Again, my apologies to Hamra Abbas, as I don’t know which number this work is in the series.  Abbas does miniature paintings of the Kaaba, contemplating its historic, religious, and everyday influence.  She then has the miniature paintings photographed and enlarged to form these prints.  They have a mysterious and atmospheric feel to them.

a-abbas2Hamra Abbas, Kaaba Pictures 1-7, archival pigment prints on dibond

This is so luminous…with both flatness and three dimensionality…

a-abbas3Hamra Abbas, Kaaba Pictures 1-7, archival pigment prints on dibond

This has a fairytale feel to it…beautiful!

The final artist that I’m going to show is someone who’s work I love, and who I managed to meet at an open studio that he had.

a-palocci4Anthony Palocci, Jr., Empty Fridge, oil on canvas

Don’t you love it?  He just looks at everyday household objects and reinvents them.  Brilliant.

a-palocci2Anthony Palocci, Jr., T.V., oil on canvas

I love the cold glow of this T.V. So amazing…

a-palocci1Anthony Palocci, Jr., Phone Call, oil on canvas

I love this too!  It’s sort of humorous…but there is something “vacant” about all of his work.  The viewer is looking at these objects distilled to pattern and value.  They’re so ubiquitous, yet now they have a sort of uncanny feel to them…

a-palocci3Anthony Palocci, Jr., Window Fan, oil on canvas

This is a large painting.  Take a look at his website to get a sense how how large it is.  It’s as if something that is normally forgotten and silent has somehow been given a voice.

a-palocci5Anthony Palocci, Jr., A/C, oil on canvas

I took a photo of this painting with context, so that you can see some of what I perceive as the humor in this work.  It doesn’t look odd to see an A/C unit sticking out of a wall…but this is a painting, of course.  I thought this was a wry location for the work…

a-decordova

Well, I’m signing off. It’s been a long week.

On Tuesday, there will be a vigil held for my friend and her family.  If you’re in the Arlington, MA area and would like the details…let me know.

Peace be with them…

Advertisements


Still lifes on steroids…WALCAM!

I know…I know…it’s been TWO WEEKS since I last posted.  Sigh.  Things are just so busy.  Hopefully, to make up for missing the past two Fridays, this post is an image-filled extravaganza, so hang onto your triple espresso…(and get me one while you’re at it!  Make it a decaf though…I have plenty of self-induced stress, so I don’t need to rely on caffeine to put me in a state of hysterics…)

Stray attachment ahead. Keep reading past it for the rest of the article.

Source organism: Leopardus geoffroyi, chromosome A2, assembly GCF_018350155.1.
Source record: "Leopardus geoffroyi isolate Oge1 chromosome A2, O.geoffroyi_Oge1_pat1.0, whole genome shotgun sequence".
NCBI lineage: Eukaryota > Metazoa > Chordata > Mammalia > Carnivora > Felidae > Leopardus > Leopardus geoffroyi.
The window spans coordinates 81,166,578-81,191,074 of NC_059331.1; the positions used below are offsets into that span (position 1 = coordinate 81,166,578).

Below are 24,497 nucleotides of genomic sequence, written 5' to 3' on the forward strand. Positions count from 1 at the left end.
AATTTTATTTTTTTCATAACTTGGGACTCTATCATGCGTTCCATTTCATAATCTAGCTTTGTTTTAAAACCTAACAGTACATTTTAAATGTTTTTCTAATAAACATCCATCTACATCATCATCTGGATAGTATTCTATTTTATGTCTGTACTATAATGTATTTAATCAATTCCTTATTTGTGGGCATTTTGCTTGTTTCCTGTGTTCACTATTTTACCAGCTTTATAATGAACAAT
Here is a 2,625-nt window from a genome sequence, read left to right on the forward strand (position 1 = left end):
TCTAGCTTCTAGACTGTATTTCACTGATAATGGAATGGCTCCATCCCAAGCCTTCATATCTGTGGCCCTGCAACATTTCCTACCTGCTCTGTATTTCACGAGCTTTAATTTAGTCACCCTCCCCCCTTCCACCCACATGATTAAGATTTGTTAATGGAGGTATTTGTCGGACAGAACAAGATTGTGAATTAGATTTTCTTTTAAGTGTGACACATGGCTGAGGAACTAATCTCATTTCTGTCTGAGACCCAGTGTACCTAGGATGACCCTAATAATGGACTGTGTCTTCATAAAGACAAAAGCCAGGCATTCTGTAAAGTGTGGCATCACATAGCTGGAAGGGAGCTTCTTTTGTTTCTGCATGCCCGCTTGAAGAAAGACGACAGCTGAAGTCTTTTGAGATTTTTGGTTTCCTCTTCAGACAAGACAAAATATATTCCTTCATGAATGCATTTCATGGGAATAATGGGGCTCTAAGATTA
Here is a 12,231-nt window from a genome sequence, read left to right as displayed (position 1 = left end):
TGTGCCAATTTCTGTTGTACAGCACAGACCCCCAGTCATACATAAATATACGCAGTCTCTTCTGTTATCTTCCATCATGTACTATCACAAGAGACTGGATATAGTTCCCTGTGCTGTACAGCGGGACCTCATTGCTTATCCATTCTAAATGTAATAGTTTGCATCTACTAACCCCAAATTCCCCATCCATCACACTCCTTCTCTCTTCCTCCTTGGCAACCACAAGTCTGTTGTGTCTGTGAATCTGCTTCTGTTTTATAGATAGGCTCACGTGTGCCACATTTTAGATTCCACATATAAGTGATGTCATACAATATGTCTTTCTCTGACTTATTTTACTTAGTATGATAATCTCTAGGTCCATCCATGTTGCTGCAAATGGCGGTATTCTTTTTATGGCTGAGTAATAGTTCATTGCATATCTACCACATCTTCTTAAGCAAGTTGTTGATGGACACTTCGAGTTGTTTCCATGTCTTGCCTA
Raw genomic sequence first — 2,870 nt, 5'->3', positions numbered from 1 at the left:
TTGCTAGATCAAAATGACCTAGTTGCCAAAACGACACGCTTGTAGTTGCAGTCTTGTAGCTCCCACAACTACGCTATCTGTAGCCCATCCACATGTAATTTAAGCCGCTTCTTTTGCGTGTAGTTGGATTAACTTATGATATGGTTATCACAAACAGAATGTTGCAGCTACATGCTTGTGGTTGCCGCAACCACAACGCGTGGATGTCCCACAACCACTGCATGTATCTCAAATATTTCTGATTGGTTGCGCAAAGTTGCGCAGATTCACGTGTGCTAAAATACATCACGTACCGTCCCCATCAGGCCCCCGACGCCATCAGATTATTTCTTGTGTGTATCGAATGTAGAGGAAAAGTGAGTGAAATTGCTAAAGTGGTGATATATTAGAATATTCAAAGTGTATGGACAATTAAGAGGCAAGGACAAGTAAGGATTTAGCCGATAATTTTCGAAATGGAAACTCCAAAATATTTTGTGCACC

So, my big news is that the group show that I’m participating in (Still Life Lives!) opened last week at the Fitchburg Art Museum.  WOO HOO!  I was thrilled to see some of you come out to see it.  Thank you!!!  I totally appreciate the time and energy it took to head out there.  I hope that everyone found it worthwhile, as I think it’s a very interesting show.

a-np

Elizabeth Kostojohn, Nameless Problem #2 & #1, 2013

Here are two drawings from my new series!  (Yes, that’s food.)  I think that they looked pretty good.  It’s hard not to panic when your work is on the wall.  But, as I wasn’t wearing a name tag, I managed to calm down a bit…

a-hd

Elizabeth Kostojohn, 6 drawings from Hurt & Damage series

These are more of my drawings!  I’m happy to see them up.  This show is kind of a big deal for me, as I’ve got two bodies of work up…never mind being amongst the super talented people that are also participating.  I kind of wish that we had name tags, as I would have liked to have met some of the uber talented artists!

But enough about me…here is some of the AMAZING work that is up…

a-eveleth

Emily Eveleth, Snake Eyes, 2000, Oil on Canvas

I wish I had a wall in my house big enough for this painting.  It is stunningly beautiful.  Eveleth’s mastery of oil painting captures the soft and sticky essence of her subject in an intense gaze.  This painting alone is reason enough to come to the show.  This painting is breathtaking and mesmerizing.  It’s gorgeous even on this lousy computer screen. It will blow your mind in real life…

a-kocol

Mary Kocol, White Crabapple Blooming Branch, 2011, photograph

Kocol had several photographs from her Ice Garden series.  These are AMAZING.  In spite of being frozen, there is something very dynamic about these images.  I think that’s particularly true of the images where you can clearly see the sky beyond.  I keep thinking, “POW!” in my head.  (Please don’t ask me to explain myself…I am neither a writer, nor an art critic…)  So beautiful.  I love it.

a-okeefe

Georgia O’Keeffe, Untitled (Pink Camellia), 1935, Pastel

Oh yes…I forgot to mention that this show also features work from FAM’s permanent collection!  Amazing, right?  This work by O’Keeffe is in the same room as the Kocol photos…brilliant!  It’s like rubbing elbows with celebrities!

a-hamilton

Elisa H. Hamilton, An Apple a Day, 2013, Mixed media on paper

Hamilton has an amazing talent with color.  Each of these drawings really pop with vitality.  Please take a look at her website!!!  I also love her drawings of domestic interiors and objects, especially “Vermont Studio Portrait.”  Very impressive.

a-grieg2

Cynthia Greig, Nature Morte no. 18, 2010, chromogenic development photograph

Okay.  This is a PHOTOGRAPH.  I kid you not.  I believe that the artist paints everything white, and then actually outlines the objects with charcoal…THEN photographs it.  My brain still can’t wrap itself around this.  It’s so clean and beautiful!  I’m amazed at her analog virtuosity.

a-schrager

Victor Schrager, Untitled #7 and #472, 2011, Pigment print

These gorgeous, saturated, soft focus still life photos are the work of Victor Schrager.  I love the vivid colors and in focus/out of focus combinations.  Amazing, right?